Pushing peoplehood

First-of-its-kind delegation sends IDF officers to U.K. to learn about Diaspora Jewry

In an initiative funded by the Israeli government and philanthropy, 63 mid-career personnel visit London’s Jewish community

A group of 63 Israel Defense Forces officers returned to Israel on Monday following a first-of-its-kind eight-day delegation to London as part of a new joint initiative organized by the military, the Gesher organization, Israel’s Diaspora Affairs Ministry and AMI – the National Alliance Strengthening Israelis’ Connection to World Jewry.

“We’re used to going abroad and telling people, ‘This is why Israel matters, so come donate, come support us, come help lobby for us,’” Shlomit Mali, the CEO of AMI, who led the delegation, told eJewishPhilanthropy on Wednesday. “This was the opposite: We didn’t come to tell, we came to listen.”

While there are a growing number of initiatives to bring Israeli leaders to Diaspora communities, this trip represented the first such delegation made up solely of IDF officers. Mali said the vast majority of the participants – 56 of 63 – held the rank of major, while the different groups that the delegation was broken up into were each led by a lieutenant colonel. A number of more senior officers, including a brigadier general, also participated in the delegation. 

The delegation was funded jointly by the IDF, through the Defense Ministry budget, and AMI – the National Alliance Strengthening Israelis’ Connection to World Jewry, which is itself jointly funded by the Israeli government and private philanthropy, primarily the Maimonides Fund and the William Davidson Foundation.

Mali said this delegation was a pilot program with plans to expand the initiative to potentially eight trips each year by IDF officers to Jewish communities around the world. The organizers specifically chose to open this type of trip to majors because they are still “connected to the ground,” with regular contact with rank-and-file soldiers, “but they are also on track to hold higher ranks,” Mali said.

In a statement, Gesher explained that the goal of the trip was to both deepen the participants’ connection to Jews in the Diaspora and to strengthen the “feeling of significance and dedication toward IDF service.”

Ahead of the trip, the participants had two one-day seminars preparing them for the delegation, and they will have another debriefing session next week, Mali said.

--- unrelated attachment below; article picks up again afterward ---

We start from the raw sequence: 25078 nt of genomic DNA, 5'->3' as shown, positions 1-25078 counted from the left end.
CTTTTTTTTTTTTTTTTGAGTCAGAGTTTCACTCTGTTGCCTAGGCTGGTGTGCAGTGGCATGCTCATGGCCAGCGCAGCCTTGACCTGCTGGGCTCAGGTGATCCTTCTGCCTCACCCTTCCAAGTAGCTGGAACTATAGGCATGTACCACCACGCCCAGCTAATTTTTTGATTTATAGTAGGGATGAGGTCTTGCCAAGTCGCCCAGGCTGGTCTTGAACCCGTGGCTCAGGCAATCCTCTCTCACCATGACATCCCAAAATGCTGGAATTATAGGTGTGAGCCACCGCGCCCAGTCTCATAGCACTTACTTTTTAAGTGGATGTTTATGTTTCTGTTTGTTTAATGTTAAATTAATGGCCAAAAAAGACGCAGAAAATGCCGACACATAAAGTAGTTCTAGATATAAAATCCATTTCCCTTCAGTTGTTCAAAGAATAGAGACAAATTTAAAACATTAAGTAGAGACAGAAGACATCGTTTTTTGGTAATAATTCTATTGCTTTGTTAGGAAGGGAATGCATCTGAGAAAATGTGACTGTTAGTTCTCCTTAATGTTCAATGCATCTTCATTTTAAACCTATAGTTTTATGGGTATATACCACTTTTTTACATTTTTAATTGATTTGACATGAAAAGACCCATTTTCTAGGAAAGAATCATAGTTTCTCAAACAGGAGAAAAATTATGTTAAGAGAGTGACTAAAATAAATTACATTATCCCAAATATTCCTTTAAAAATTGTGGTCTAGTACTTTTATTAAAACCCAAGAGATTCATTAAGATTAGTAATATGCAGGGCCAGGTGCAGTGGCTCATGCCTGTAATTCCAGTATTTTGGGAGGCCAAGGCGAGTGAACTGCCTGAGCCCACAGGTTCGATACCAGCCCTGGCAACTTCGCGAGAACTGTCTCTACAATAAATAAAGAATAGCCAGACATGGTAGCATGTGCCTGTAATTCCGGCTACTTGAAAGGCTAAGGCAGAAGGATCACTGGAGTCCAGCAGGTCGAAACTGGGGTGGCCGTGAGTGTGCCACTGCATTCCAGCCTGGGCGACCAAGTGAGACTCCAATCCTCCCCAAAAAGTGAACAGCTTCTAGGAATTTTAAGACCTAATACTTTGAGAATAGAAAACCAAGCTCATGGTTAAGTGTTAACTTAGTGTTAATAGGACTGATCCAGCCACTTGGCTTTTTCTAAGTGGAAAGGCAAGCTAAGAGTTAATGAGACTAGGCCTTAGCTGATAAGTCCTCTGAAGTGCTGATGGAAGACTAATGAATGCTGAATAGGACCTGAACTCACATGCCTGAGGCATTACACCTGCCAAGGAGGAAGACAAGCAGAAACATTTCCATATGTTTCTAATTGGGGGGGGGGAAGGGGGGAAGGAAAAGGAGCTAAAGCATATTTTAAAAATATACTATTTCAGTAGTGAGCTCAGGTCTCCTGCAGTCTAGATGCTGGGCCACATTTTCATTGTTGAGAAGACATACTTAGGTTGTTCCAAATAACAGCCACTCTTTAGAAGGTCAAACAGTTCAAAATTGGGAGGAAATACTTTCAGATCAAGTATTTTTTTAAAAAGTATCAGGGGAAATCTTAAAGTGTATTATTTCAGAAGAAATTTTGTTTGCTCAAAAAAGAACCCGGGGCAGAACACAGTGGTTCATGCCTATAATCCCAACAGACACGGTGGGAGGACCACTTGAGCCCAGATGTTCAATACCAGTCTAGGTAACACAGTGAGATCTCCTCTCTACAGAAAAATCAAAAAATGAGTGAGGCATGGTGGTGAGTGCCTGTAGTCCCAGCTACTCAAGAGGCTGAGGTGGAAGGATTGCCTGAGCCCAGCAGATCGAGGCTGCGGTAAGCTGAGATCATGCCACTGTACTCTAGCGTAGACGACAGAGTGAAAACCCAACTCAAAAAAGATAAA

In London, the delegation visited a number of Jewish communities, Jewish schools and British universities to speak with Jewish students. They also visited the House of Lords and met two Jewish lords and a Jewish baroness. “We heard what it’s like dealing with antisemitism. We heard about demographics. There was a panel with liberal Jewish communities and a panel with Haredi communities. We visited three synagogues on Shabbat,” Mali said.

While the focus of the trip was primarily to listen to British Jews in order to understand their experiences, challenges and considerations, the participants did also speak at some of the schools they visited to describe “the IDF’s challenges and significant activities.”

“Officers and commanders went out to understand the challenges facing the Jewish people in the Diaspora, what they deal with and particularly to ask what we in Israel can do to strengthen this connection to them. This is a breakthrough for the State of Israel and the IDF,” Ilan Geal Dor, the CEO of Gesher, said in a statement.

Mali said the organizers chose London after considering a number of other potential locations. “It’s a very interesting, varied community so we decided to start there,” she said, adding that in the future delegations will visit other countries and cities as well.

Mali said that many of the participants have personal connections to Diaspora Jewry – some made aliyah when they were younger and others have close relatives living outside of Israel. Though the overwhelming majority of the participants were Jewish Israelis, some were not, coming from either Israel’s Druze or Bedouin communities.

“It was a very strong [experience] for them as well,” Mali said, noting that they had chosen to join the delegation and “fully participated” in the discussions.

“The connection to Diaspora Jewry is a critical facet of the State of Israel’s national security,” Maj. Gen. Yaniv Assur, the head of the IDF’s Manpower Directorate, said in a statement. “Soldiers from 69 different countries and Jewish communities serve in the IDF.”

Mali said the officers participating in the program told her that it was an eye-opening experience for them. 

“Most Israelis don’t know anything about Diaspora Jewry. They don’t know where exactly they live, how they live, how many there are,” she said. “One officer came up to me and said, exaggerating a little, ‘I thought there were 10 Jews in the world. Now I found out there are vibrant, lustrous communities.’”